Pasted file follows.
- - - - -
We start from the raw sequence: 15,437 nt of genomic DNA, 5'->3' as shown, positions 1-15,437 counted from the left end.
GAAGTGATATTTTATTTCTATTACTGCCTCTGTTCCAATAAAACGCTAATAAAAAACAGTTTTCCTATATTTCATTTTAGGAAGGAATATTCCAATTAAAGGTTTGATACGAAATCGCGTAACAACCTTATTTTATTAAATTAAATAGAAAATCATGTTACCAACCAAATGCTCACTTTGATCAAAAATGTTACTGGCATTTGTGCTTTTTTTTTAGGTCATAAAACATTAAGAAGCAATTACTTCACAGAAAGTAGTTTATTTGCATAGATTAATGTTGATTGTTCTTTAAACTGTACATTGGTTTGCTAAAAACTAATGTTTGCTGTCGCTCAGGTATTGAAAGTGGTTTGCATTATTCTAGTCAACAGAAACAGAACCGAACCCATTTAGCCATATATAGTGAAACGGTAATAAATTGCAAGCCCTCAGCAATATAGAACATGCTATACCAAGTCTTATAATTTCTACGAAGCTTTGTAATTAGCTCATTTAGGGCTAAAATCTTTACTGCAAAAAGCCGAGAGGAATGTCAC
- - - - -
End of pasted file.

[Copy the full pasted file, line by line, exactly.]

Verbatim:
We start from the raw sequence: 15,437 nt of genomic DNA, 5'->3' as shown, positions 1-15,437 counted from the left end.
GAAGTGATATTTTATTTCTATTACTGCCTCTGTTCCAATAAAACGCTAATAAAAAACAGTTTTCCTATATTTCATTTTAGGAAGGAATATTCCAATTAAAGGTTTGATACGAAATCGCGTAACAACCTTATTTTATTAAATTAAATAGAAAATCATGTTACCAACCAAATGCTCACTTTGATCAAAAATGTTACTGGCATTTGTGCTTTTTTTTTAGGTCATAAAACATTAAGAAGCAATTACTTCACAGAAAGTAGTTTATTTGCATAGATTAATGTTGATTGTTCTTTAAACTGTACATTGGTTTGCTAAAAACTAATGTTTGCTGTCGCTCAGGTATTGAAAGTGGTTTGCATTATTCTAGTCAACAGAAACAGAACCGAACCCATTTAGCCATATATAGTGAAACGGTAATAAATTGCAAGCCCTCAGCAATATAGAACATGCTATACCAAGTCTTATAATTTCTACGAAGCTTTGTAATTAGCTCATTTAGGGCTAAAATCTTTACTGCAAAAAGCCGAGAGGAATGTCAC